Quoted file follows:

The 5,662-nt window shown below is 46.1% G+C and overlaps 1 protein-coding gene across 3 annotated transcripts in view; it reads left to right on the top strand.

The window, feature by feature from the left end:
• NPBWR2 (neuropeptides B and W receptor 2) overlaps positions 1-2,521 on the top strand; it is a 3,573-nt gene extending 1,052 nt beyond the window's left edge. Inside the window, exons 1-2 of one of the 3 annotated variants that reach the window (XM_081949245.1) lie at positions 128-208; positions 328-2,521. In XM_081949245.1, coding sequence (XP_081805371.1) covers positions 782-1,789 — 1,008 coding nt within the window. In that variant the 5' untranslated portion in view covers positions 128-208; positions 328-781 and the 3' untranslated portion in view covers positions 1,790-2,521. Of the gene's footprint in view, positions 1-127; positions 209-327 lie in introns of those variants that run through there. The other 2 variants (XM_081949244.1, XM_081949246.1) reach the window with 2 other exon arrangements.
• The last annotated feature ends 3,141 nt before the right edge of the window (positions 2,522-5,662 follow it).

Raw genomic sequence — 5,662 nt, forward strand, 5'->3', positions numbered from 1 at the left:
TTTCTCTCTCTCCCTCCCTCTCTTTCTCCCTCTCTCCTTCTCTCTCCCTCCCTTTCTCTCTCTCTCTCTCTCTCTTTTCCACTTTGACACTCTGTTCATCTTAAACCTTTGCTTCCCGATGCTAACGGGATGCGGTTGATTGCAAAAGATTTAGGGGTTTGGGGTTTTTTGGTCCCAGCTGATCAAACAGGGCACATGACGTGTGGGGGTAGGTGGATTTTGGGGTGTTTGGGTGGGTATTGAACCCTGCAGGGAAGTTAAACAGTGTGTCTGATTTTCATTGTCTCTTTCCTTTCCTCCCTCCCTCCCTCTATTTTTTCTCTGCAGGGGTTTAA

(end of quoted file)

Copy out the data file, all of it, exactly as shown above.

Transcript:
The 5,662-nt window shown below is 46.1% G+C and overlaps 1 protein-coding gene across 3 annotated transcripts in view; it reads left to right on the top strand.

The window, feature by feature from the left end:
• NPBWR2 (neuropeptides B and W receptor 2) overlaps positions 1-2,521 on the top strand; it is a 3,573-nt gene extending 1,052 nt beyond the window's left edge. Inside the window, exons 1-2 of one of the 3 annotated variants that reach the window (XM_081949245.1) lie at positions 128-208; positions 328-2,521. In XM_081949245.1, coding sequence (XP_081805371.1) covers positions 782-1,789 — 1,008 coding nt within the window. In that variant the 5' untranslated portion in view covers positions 128-208; positions 328-781 and the 3' untranslated portion in view covers positions 1,790-2,521. Of the gene's footprint in view, positions 1-127; positions 209-327 lie in introns of those variants that run through there. The other 2 variants (XM_081949244.1, XM_081949246.1) reach the window with 2 other exon arrangements.
• The last annotated feature ends 3,141 nt before the right edge of the window (positions 2,522-5,662 follow it).

Raw genomic sequence — 5,662 nt, forward strand, 5'->3', positions numbered from 1 at the left:
TTTCTCTCTCTCCCTCCCTCTCTTTCTCCCTCTCTCCTTCTCTCTCCCTCCCTTTCTCTCTCTCTCTCTCTCTCTTTTCCACTTTGACACTCTGTTCATCTTAAACCTTTGCTTCCCGATGCTAACGGGATGCGGTTGATTGCAAAAGATTTAGGGGTTTGGGGTTTTTTGGTCCCAGCTGATCAAACAGGGCACATGACGTGTGGGGGTAGGTGGATTTTGGGGTGTTTGGGTGGGTATTGAACCCTGCAGGGAAGTTAAACAGTGTGTCTGATTTTCATTGTCTCTTTCCTTTCCTCCCTCCCTCCCTCTATTTTTTCTCTGCAGGGGTTTAA